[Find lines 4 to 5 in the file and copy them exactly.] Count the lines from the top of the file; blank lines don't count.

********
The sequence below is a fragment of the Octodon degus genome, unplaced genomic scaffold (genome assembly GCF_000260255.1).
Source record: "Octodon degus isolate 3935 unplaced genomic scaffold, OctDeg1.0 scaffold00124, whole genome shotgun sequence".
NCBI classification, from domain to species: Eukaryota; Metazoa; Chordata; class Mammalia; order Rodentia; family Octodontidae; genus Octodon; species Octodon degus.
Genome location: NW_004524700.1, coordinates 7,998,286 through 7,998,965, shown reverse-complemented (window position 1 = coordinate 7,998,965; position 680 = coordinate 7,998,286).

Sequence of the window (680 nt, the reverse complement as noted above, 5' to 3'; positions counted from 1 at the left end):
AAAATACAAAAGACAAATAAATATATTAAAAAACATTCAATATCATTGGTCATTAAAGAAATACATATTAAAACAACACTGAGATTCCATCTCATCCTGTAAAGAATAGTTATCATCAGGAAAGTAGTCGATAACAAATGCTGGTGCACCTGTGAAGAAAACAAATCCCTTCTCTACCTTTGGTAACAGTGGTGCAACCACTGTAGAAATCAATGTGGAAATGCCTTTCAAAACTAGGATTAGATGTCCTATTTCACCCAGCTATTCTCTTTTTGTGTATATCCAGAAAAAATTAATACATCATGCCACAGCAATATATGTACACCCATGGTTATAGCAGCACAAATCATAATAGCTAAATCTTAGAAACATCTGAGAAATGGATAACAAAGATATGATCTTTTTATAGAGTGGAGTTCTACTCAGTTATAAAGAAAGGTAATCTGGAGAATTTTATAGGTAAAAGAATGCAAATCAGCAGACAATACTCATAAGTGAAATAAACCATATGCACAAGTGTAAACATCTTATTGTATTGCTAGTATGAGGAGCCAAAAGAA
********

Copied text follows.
Genome location: NW_004524700.1, coordinates 7,998,286 through 7,998,965, shown reverse-complemented (window position 1 = coordinate 7,998,965; position 680 = coordinate 7,998,286).

Sequence of the window (680 nt, the reverse complement as noted above, 5' to 3'; positions counted from 1 at the left end):